belittle the tragedy.
I visited downtown Manhattan three months after the fact,
when I was ready to pay my respects to my home. Last week,
it was time to pay my respects to my adopted home by walking
through Prague's hardest-hit neighborhood, Karl'n.
Start your trip at the Lipanska tram
stop in Ziskov. Walk down the stairs at the red railing
onto Chlumova. Walk down four blocks to the Karlin tunnel
which takes you under Vitkov Hill, famous for the largest
equestrian statue in the world as well as the mausoleum
containing the remains of three Communist presidents and
the Tomb of the Unknown Solider. (The future use of the
mausoleum is currently the subject of debate between city
planning types.) Elsewhere in the hill is an underground
complex that once served as a secret police interrogation
center and beer hall. On occasion, informal invite-only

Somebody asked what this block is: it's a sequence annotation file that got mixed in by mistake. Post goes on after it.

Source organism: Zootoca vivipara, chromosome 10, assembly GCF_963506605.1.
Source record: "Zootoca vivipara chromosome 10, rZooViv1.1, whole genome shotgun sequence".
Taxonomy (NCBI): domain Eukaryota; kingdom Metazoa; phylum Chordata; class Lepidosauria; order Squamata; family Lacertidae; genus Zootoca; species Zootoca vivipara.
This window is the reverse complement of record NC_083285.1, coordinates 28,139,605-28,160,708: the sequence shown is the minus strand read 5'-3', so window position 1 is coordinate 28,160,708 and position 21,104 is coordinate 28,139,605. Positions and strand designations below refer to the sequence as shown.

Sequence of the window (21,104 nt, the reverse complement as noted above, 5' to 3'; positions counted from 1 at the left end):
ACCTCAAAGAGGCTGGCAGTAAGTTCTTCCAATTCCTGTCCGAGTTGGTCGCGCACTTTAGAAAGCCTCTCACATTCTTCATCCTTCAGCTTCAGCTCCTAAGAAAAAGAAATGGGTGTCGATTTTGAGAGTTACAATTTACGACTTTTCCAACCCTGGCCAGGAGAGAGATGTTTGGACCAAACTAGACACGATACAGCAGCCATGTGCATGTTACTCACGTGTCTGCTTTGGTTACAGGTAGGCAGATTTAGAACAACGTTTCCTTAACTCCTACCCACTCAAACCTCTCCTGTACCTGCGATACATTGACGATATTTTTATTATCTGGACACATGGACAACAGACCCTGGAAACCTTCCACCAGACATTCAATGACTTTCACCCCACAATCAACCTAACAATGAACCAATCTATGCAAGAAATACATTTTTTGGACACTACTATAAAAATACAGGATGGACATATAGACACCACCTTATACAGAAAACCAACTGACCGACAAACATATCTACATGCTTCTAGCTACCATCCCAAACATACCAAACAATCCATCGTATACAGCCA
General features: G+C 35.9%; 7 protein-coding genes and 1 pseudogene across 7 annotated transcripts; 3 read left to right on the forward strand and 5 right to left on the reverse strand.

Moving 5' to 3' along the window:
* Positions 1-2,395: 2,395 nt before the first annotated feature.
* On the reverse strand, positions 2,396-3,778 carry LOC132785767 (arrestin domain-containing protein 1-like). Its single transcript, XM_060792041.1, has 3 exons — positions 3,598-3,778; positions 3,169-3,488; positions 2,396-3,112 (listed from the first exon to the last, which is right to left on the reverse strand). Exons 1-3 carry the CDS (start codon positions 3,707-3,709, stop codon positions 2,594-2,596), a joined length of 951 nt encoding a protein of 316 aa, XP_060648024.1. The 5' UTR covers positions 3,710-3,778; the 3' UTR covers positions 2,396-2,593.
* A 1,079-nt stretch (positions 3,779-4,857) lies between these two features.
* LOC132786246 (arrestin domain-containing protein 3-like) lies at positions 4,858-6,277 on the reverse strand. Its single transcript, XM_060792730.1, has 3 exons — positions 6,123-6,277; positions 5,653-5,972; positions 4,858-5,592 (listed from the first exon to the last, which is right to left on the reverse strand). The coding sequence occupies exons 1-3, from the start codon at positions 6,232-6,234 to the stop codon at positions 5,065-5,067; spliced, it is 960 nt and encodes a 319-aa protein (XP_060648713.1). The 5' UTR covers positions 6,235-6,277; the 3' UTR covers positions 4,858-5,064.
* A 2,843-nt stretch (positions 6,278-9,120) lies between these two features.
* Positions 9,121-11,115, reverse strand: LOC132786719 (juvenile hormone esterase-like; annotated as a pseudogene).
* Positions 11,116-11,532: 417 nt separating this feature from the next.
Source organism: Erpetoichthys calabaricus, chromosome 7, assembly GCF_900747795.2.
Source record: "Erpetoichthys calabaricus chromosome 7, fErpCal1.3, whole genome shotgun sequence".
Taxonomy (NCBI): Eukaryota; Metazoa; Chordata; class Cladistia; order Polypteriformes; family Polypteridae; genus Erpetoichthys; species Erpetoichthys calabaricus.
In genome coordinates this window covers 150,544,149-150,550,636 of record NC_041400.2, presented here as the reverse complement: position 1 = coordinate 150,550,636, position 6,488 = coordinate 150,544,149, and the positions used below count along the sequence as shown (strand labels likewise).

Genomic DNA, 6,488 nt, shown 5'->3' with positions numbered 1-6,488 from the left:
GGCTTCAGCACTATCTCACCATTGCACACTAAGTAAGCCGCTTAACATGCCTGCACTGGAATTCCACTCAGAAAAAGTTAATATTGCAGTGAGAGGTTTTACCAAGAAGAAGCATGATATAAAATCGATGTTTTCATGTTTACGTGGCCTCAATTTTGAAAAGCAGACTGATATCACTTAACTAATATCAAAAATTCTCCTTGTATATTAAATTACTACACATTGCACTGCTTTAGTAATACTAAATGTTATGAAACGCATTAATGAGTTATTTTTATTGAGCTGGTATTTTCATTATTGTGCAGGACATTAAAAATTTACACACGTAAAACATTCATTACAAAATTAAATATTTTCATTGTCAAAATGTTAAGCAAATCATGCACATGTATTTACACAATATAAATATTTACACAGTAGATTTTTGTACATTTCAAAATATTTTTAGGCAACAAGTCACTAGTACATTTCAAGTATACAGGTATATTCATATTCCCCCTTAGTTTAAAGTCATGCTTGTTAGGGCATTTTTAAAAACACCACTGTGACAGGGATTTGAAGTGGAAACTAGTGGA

parties are still held inside.
The one-kilometer tunnel is crypt-cold and there's surprisingly
little graffiti inside, though you can find a few interesting
tags, including what might be the sole surviving body outline
sprayed on the ground. Emerge on Thamova, where the cobblestones
are still covered by mud carried in from the lands south
of Prague. To your immediate right, pay your respects to
The Black Cat, a great basement bar and music club destroyed
by the flood.
Turn right onto Pernerova. Pass the disused factories with
windows waiting to be broken by late-night snowballs. Feel
free to engage in a little urban spelunking. Three months
ago, you may have encountered an errant worker or security
guard. Not so these days. If, like me, you grew up with
construction sites for playgrounds, exploring these empty
buildings will bring back that childhood thrill of setting
foot on forbidden ground.
Bear left, head to the circle and turn right, staying on
Pernerova. Take note of the long wall covered by old, weatherworn